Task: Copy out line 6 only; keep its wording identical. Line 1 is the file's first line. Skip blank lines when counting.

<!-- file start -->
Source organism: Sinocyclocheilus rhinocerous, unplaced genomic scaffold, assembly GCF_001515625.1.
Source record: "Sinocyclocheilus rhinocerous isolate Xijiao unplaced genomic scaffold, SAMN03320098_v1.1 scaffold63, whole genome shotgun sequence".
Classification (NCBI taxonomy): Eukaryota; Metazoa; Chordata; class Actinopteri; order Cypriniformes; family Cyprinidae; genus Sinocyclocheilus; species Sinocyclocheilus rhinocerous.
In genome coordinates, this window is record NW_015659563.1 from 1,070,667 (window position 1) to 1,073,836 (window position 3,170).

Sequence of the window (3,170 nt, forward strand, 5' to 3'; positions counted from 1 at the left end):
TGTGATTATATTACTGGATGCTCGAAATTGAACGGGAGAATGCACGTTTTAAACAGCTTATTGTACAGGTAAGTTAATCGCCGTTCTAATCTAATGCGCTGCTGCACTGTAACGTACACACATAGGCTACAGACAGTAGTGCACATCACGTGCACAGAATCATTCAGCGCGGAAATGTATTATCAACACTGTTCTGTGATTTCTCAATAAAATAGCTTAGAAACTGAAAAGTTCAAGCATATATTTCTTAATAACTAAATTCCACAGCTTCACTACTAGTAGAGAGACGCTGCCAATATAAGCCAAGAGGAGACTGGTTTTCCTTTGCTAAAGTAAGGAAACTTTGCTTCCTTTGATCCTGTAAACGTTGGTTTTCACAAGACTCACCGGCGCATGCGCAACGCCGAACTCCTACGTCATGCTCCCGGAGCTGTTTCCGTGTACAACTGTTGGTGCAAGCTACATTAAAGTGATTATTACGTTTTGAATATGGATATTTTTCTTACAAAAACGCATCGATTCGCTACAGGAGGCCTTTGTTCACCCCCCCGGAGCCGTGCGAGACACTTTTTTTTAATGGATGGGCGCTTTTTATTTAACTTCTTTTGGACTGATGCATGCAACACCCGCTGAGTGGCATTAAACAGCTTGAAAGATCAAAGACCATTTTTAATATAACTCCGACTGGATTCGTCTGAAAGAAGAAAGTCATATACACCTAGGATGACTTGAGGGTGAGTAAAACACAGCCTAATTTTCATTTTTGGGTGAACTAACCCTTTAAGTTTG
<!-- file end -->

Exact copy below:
TGTGATTATATTACTGGATGCTCGAAATTGAACGGGAGAATGCACGTTTTAAACAGCTTATTGTACAGGTAAGTTAATCGCCGTTCTAATCTAATGCGCTGCTGCACTGTAACGTACACACATAGGCTACAGACAGTAGTGCACATCACGTGCACAGAATCATTCAGCGCGGAAATGTATTATCAACACTGTTCTGTGATTTCTCAATAAAATAGCTTAGAAACTGAAAAGTTCAAGCATATATTTCTTAATAACTAAATTCCACAGCTTCACTACTAGTAGAGAGACGCTGCCAATATAAGCCAAGAGGAGACTGGTTTTCCTTTGCTAAAGTAAGGAAACTTTGCTTCCTTTGATCCTGTAAACGTTGGTTTTCACAAGACTCACCGGCGCATGCGCAACGCCGAACTCCTACGTCATGCTCCCGGAGCTGTTTCCGTGTACAACTGTTGGTGCAAGCTACATTAAAGTGATTATTACGTTTTGAATATGGATATTTTTCTTACAAAAACGCATCGATTCGCTACAGGAGGCCTTTGTTCACCCCCCCGGAGCCGTGCGAGACACTTTTTTTTAATGGATGGGCGCTTTTTATTTAACTTCTTTTGGACTGATGCATGCAACACCCGCTGAGTGGCATTAAACAGCTTGAAAGATCAAAGACCATTTTTAATATAACTCCGACTGGATTCGTCTGAAAGAAGAAAGTCATATACACCTAGGATGACTTGAGGGTGAGTAAAACACAGCCTAATTTTCATTTTTGGGTGAACTAACCCTTTAAGTTTG